JAN 18, 2018 6:59 AM PST

Is climate change stressing you out? You're not alone

Does climate change keep you up at night? Between thinking about wildfires and ocean acidification and starving polar bears (that video was a tear-jerker, wasn’t it?), climate change certainly does give us a lot to ponder during those long, insomniac nights. In fact, in a new study from the University of Arizona, researchers determined that many people’s mental health is negatively impacted by how they perceive the threat of climate change.

Is climate change taking a toll on your mental health? Photo: Twenty20

In one of the first studies of its kinds looking at the psychological effects that global climate change is having on humans, the research found that people’s responses range from depression to high stress to almost no anxiety at all. Sabrina Helm, one of the scientists investigating the topic, explains that this range is accounted for on the basis of how concerned or connected people are for/to the environment. The people who are highly concerned about the planet's animals and plants report feeling the most stress.

One interesting aspect of the study, which was published in the journal Global Environmental Change, is how Helm and her colleagues differentiated between three types of environmental concern: egoistic, altruistic, and biospheric. Egoistic is concern about how what's happening in the environment directly impacts the individual; for example, if your house is close to the ocean and getting flooded by rising sea levels. Altruistic concern refers to concern for humanity in general, including future generations. Biospheric concern refers to concern for nature, plants, and animals.

Of the 342 survey participants the scientists asked, the type of concern that an individual felt played into the amount of stress they felt. For example, those who reported high levels of biospheric concern also reported feeling the most stressed about global climate change and were most likely to report signs of depression. Meanwhile, the people whose concerns were more egoistic or altruistic did not report significant stress due to climate change.

"People who worry about animals and nature tend to have a more planetary outlook and think of bigger picture issues," Helm said. "For them, the global phenomenon of climate change very clearly affects these bigger picture environmental things, so they have the most pronounced worry because they already see it everywhere. We already talk about the extinction of species and know it's happening. For people who are predominantly altruistically concerned or egoistically concerned about their own health, or maybe their own financial future, climate change does not hit home yet."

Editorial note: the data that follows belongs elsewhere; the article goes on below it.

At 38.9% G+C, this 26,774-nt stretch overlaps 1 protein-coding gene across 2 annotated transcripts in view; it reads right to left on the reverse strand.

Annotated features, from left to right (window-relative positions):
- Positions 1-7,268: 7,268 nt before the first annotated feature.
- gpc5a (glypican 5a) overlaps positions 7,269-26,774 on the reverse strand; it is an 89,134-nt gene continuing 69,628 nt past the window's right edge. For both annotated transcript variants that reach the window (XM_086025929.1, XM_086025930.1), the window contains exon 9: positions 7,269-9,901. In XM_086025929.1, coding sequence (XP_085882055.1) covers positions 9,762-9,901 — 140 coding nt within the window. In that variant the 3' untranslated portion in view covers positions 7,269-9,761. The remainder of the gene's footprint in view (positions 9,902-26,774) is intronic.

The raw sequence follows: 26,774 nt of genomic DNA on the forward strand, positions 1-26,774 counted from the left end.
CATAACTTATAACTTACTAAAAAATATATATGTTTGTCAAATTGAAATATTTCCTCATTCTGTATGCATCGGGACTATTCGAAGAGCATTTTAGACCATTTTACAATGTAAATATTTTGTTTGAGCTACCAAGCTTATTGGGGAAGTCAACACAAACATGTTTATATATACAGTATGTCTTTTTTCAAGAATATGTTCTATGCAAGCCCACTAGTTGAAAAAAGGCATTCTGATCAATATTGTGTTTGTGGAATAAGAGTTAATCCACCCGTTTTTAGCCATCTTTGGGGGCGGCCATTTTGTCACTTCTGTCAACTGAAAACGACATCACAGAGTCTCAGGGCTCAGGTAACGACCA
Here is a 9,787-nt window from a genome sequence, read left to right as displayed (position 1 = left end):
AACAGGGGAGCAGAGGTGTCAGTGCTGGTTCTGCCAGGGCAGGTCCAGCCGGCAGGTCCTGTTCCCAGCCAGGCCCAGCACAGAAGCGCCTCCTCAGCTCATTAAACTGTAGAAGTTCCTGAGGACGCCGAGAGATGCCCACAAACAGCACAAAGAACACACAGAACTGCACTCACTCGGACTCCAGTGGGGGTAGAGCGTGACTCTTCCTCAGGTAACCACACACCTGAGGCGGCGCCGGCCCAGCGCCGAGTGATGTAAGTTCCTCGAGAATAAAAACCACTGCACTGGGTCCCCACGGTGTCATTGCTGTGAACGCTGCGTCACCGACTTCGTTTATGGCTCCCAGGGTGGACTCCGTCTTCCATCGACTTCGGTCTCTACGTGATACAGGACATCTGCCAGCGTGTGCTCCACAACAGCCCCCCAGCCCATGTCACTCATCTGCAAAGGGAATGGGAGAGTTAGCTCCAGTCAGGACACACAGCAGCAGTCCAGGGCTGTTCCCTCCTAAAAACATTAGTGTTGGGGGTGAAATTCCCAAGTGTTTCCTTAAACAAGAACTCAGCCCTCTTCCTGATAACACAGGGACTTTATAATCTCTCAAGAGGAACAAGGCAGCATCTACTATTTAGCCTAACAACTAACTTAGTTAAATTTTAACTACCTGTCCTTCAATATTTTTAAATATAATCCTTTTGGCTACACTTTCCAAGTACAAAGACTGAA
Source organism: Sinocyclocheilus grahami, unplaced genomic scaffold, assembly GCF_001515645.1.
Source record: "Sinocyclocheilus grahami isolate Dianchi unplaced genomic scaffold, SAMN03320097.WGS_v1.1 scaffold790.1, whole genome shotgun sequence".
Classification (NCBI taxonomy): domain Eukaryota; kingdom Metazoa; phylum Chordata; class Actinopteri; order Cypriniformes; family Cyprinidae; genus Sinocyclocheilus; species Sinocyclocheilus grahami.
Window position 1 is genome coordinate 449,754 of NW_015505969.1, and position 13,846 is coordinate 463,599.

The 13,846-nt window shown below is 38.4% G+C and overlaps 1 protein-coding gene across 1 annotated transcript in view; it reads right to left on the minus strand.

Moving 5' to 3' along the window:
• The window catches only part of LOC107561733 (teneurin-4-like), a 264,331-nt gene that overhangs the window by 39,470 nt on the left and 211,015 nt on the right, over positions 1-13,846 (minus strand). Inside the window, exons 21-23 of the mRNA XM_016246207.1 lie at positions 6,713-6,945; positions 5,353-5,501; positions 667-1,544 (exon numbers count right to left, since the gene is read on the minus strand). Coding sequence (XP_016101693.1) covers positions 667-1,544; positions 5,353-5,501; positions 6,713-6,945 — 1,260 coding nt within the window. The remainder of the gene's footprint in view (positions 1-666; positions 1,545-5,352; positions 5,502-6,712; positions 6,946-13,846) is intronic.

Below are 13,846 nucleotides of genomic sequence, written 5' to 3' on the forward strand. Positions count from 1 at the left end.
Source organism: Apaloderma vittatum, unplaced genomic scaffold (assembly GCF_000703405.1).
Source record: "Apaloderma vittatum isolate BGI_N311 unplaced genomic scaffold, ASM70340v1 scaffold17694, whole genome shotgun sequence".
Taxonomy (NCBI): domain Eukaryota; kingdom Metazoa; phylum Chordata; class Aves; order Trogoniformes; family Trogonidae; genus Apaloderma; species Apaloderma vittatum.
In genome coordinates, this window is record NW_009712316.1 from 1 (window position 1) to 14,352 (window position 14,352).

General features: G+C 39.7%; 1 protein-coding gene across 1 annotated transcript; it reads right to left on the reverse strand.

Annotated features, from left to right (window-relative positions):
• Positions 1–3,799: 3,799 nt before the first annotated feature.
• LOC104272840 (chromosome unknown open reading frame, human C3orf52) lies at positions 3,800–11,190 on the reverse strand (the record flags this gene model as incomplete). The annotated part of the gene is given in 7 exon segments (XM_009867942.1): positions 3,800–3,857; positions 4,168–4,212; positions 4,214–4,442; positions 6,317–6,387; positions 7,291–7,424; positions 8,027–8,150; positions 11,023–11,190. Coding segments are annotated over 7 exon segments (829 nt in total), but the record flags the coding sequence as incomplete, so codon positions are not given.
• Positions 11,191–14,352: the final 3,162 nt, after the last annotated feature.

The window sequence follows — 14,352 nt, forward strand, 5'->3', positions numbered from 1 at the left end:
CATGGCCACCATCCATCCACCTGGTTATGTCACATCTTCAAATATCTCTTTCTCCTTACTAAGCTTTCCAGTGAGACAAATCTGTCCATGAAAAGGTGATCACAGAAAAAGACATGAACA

Those are the key words right there – “hit home yet”. If you feel like climate change is already an urgent presence that requires attention and management in your daily life, you are more likely to take action than if you feel like it’s looming in the future. That can explain why people with high levels of biospheric concern were most likely to recycle and participate in other eco-friendly activities.

Helm and colleagues say that understanding people’s different concerns and motivations can help in creating environmental outreach programs that are better attuned to individuals’ needs.

"Climate change has evident physical and mental health effects if you look at certain outcomes, such as the hurricanes we had last year, but we also need to pay very close attention to the mental health of people in everyday life, as we can see this, potentially, as a creeping development," Helm said. "Understanding that there are differences in how people are motivated is very important for finding ways to address this, whether in the form of intervention or prevention."

Sources: Science Daily, Global Environmental Change

About the Author
  • Kathryn is a curious world-traveller interested in the intersection between nature, culture, history, and people. She has worked for environmental education non-profits and is a Spanish/English interpreter.
You May Also Like
JUL 30, 2021
Earth & The Environment
Using Iron Waste to Clean Pesticides
JUL 30, 2021
Using Iron Waste to Clean Pesticides
Groundwater is something most people use every day. Whether for drinking, washing, or growing the food you eat, it is pa ...
AUG 12, 2021
Cannabis Sciences
Cannabis Cultivation Negatively Impacts the Environment
AUG 12, 2021
Cannabis Cultivation Negatively Impacts the Environment
Cannabis cultivation may have several damaging effects on the environment. The corresponding study was published in the& ...
AUG 27, 2021
Earth & The Environment
Reducing our Waste Problem
AUG 27, 2021
Reducing our Waste Problem
The generation of waste in most of our lives is astounding. We throw much of what we use in the garbage. On average, Ame ...
SEP 10, 2021
Earth & The Environment
Wildfire Effects on Air Quality
SEP 10, 2021
Wildfire Effects on Air Quality
Wildfires are becoming a common occurrence in the Western US, and wildfires are expected to increase in severity and num ...
SEP 27, 2021
Plants & Animals
Nearly 90% Of Amazonian Plants And Animals Have Been Affected By Wildfires
SEP 27, 2021
Nearly 90% Of Amazonian Plants And Animals Have Been Affected By Wildfires
Wildfires and increasing levels of deforestation in the Amazon rainforest are not new challenges; in fact, Brazil has lo ...
OCT 18, 2021
Plants & Animals
Reducing Jet Fuel Emissions Using Plant-Based Fuel
OCT 18, 2021
Reducing Jet Fuel Emissions Using Plant-Based Fuel
Airplanes have certainly revolutionized global travel, allowing people to traverse our wide world with relative ease. Bu ...
Loading Comments...